- Nausea and dark urine led to my diagnosis
- Whipple procedure
- Cancer found in a lymph node
- Oral and intravenous chemotherapy
I first got sick the day after my 40th wedding anniversary.
My story begins in 2016. For three weeks after our anniversary I thought I was battling some kind of bug. When I didn’t get better I went to my general practitioner, and then to a GI specialist who thought it might be cancer, but he wasn’t sure. I was referred to Huntsman Cancer Institute (HCI) in Salt Lake City, Utah, which was a three-hour drive away from my home in Idaho Falls, Idaho.
I did a series of inconclusive tests with a doctor there. He put in a stent in September 2016, and took a sample to biopsy. The first stent failed, so a week later he put in a larger stent and took another biopsy sample. I then had a CT scan and the doctor told me the results would be available about three weeks later. That doctor also referred me to Dr. Courtney Scaife, who specializes in gastrointestinal oncology and was the chief of the Section of Surgical Oncology at HCI. She called me soon after my CT scan, saying that I needed surgery immediately. It was on the books three days later.
Surgery Almost Wasn’t an Option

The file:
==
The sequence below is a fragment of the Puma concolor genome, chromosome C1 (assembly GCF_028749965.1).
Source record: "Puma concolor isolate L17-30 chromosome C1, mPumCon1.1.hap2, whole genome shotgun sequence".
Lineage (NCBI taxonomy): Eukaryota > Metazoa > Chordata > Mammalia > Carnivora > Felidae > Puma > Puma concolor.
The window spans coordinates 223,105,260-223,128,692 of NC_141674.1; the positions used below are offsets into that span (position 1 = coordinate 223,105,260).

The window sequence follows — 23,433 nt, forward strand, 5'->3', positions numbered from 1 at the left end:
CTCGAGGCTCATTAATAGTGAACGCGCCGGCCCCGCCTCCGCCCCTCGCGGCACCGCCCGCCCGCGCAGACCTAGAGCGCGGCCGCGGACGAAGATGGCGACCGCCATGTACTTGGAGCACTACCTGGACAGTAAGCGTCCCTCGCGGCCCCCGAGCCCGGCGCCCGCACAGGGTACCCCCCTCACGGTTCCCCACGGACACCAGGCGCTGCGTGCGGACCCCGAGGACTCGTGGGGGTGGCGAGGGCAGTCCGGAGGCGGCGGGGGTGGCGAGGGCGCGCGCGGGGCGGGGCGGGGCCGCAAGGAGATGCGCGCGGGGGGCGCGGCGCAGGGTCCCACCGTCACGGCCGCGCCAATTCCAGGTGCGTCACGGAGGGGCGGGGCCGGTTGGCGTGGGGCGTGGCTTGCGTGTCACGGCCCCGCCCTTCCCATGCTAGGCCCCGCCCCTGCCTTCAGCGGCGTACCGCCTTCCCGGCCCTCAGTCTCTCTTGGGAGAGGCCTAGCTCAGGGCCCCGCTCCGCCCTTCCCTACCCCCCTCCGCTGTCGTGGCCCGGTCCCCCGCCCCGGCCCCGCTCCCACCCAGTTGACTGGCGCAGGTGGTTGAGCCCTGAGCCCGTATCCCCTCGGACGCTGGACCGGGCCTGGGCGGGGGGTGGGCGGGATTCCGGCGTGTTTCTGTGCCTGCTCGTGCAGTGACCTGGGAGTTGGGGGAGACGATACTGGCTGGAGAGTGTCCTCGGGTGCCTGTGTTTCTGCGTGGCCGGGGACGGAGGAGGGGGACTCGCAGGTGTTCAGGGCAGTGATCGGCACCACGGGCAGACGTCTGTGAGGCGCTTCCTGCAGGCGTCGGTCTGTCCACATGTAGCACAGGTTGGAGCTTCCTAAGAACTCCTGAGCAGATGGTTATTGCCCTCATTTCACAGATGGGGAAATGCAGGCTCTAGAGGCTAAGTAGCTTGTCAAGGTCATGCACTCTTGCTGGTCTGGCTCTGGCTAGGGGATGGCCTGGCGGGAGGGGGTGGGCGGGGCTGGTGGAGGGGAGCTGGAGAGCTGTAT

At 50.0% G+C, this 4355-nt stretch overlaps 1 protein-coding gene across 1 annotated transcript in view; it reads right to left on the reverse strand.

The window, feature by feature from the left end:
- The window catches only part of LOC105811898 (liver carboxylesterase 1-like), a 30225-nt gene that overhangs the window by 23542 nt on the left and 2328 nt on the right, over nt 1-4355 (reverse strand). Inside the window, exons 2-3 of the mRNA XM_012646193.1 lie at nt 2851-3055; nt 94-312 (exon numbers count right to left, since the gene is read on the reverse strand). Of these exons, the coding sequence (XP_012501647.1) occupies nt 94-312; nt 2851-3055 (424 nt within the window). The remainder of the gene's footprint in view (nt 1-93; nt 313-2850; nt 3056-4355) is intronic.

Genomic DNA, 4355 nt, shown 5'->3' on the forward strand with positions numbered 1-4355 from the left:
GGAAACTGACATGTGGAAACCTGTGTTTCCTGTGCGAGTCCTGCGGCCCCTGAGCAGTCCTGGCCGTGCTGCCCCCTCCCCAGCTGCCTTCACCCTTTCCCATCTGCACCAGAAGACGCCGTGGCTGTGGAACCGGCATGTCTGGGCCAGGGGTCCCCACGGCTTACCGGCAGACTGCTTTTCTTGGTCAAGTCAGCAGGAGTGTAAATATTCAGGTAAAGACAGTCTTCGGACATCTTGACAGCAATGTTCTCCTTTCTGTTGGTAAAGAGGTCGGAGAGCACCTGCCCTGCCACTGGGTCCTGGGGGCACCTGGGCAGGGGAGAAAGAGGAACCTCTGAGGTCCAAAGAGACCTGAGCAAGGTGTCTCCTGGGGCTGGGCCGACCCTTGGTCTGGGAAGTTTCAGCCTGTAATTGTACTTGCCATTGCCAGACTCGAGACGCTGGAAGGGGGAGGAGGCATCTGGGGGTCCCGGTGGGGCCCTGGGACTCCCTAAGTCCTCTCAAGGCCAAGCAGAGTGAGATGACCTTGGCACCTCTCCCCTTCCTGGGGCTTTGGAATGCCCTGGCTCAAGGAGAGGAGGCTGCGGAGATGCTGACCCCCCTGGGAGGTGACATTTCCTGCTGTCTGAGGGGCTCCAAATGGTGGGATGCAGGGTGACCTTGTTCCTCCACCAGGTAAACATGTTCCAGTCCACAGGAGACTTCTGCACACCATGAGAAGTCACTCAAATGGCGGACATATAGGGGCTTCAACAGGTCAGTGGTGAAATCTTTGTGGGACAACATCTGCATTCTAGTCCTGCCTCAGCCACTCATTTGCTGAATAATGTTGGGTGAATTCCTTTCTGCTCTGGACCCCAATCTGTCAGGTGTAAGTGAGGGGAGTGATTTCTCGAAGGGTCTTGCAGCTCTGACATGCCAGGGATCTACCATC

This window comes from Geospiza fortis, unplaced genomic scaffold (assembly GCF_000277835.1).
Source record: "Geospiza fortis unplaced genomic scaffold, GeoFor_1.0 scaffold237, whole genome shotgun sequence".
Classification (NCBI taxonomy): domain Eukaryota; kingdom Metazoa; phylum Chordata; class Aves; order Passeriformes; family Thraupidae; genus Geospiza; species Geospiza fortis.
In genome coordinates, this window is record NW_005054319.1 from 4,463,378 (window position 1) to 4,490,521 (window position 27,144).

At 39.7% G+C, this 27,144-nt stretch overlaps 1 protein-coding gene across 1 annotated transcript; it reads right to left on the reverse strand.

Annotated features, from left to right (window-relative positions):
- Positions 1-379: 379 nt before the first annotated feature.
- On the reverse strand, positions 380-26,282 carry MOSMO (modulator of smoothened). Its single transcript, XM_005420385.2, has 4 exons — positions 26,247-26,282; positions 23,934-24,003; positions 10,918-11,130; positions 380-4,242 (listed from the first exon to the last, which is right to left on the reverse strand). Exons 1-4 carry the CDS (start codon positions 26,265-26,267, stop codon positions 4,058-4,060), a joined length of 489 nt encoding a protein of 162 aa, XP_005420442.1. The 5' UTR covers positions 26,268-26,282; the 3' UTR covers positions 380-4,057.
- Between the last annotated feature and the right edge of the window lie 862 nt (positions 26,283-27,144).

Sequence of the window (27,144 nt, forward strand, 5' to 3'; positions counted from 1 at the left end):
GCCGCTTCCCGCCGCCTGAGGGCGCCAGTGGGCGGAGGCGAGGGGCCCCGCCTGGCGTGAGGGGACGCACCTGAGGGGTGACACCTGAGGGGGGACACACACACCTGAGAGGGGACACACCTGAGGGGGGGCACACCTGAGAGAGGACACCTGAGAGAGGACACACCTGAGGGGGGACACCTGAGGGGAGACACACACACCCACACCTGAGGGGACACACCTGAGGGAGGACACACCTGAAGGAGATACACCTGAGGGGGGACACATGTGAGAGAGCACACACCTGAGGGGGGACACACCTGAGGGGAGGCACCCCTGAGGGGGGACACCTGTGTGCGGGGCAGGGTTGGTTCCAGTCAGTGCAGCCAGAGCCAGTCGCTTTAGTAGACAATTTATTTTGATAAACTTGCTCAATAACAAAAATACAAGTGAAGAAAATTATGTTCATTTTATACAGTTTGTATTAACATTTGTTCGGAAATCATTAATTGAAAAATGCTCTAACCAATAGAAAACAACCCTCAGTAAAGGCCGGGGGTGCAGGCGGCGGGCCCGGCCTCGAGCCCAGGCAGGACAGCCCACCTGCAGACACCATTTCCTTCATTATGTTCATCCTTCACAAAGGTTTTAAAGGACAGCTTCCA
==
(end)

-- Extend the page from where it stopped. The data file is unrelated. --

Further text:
From her findings, Dr. Scaife concluded that my entire pancreas needed to be removed because the cancer was just one millimeter away from a major artery. If the cancer had been a fraction larger, the surgery would have been impossible. After surgery I also learned that the cancer had spread to a lymph node, which meant that I needed to undergo chemotherapy.
My chemotherapy ran from November 2016 through April 2017. I underwent gemcitabine chemo intravenously (IV) weekly every three out of four weeks during that six-month period. I also took capecitabine oral chemo every three out of four weeks.
No Evidence of Cancer
I now live in Rapid City, South Dakota. There is no evidence of cancer in my body and it’s been that way for six years.
I enjoy spending time with my family. We are very involved with our church. Of course, my wife and I have continued to celebrate additional wedding anniversaries through the years and look forward to many more in the years to come.
I have attended Pancreas Cancer Research Program Patient Advocacy meetings at HCI. The program was interrupted by COVID-19 and I hope to participate when it resumes. When I went to the meeting in November 2019, I was especially excited that new meds were being researched that would more effectively kill cancer cells with fewer side effects than chemotherapy. At that time it had been three years since my surgery. The doctors told me at that time if I had no pancreatic cancer metastasizing in six years I was most likely not going to die of pancreatic cancer. On October 3, 2022 it was six years since Dr. Scaife did the Whipple procedure on me.